Scientists have managed to create self-healing textiles in lab setting showing that it could be one day possible to create such heal-healing protective textiles for use in military, hazardous industries and even agriculture.
Scientists at Pennsylvania State University have recently revealed of a development that holds the potential in bringing out a revolution in protective clothing protecting farmers from harmful pesticides, industry workers from hazardous chemical and soldiers from chemicals and biological agents in case of such attacks.
The idea is to use conventional textiles and coat them with self-healing, polyelectrolyte layer-by-layer coating and then make clothes of these textiles for use in hazardous conditions.
Researchers explain that the overall idea and procedure of creating such self-healing textiles is simple. The material to be coated is dipped in a series of liquids to create layers of material to form a self-healing, polyelectrolyte layer-by-layer coating. This coating is deposited “under ambient conditions in safe solvents, such as water, at low cost using simple equipment amenable to scale-up.”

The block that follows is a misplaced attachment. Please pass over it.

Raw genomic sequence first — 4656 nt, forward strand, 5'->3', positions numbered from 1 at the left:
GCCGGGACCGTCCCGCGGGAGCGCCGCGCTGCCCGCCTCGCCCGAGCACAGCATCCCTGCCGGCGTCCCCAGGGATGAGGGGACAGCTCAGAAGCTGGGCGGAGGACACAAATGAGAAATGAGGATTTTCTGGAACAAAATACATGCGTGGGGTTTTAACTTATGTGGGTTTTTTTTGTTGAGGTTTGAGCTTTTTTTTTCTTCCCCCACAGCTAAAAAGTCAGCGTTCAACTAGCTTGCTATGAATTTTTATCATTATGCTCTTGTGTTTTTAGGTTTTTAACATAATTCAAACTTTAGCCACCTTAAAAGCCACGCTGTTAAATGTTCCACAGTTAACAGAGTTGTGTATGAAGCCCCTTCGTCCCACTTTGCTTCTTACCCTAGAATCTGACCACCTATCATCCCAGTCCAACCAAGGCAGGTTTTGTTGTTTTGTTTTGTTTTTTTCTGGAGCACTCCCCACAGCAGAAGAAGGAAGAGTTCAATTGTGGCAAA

Polyelectrolyte coatings are made up of positively and negatively charged polymers, in this case polymers like those in squid ring teeth proteins. Researchers explain that they are currently dipping the whole garment to create the advanced material, but their technology can be used to even coat threads and then eventually use those threads to manufacture the garments.
During the layering, enzymes can be incorporated into the coating. The researchers used urease — the enzyme that breaks urea into ammonia and carbon dioxide — but in commercial use, the coating would be tailored with enzymes matched to the chemical being targeted.
As a use case, researchers explain that if the garment is to be used by soldiers in case of chemical warfare, an encapsulated enzyme with self-healing properties that can degrade the toxin before it reaches the skin of the soldiers can be used.
Researchers explain that the coating is very thin – less than a micron – and so it won’t be noticeable in everyday use. The study is published in ACS Applied Materials & Interfaces.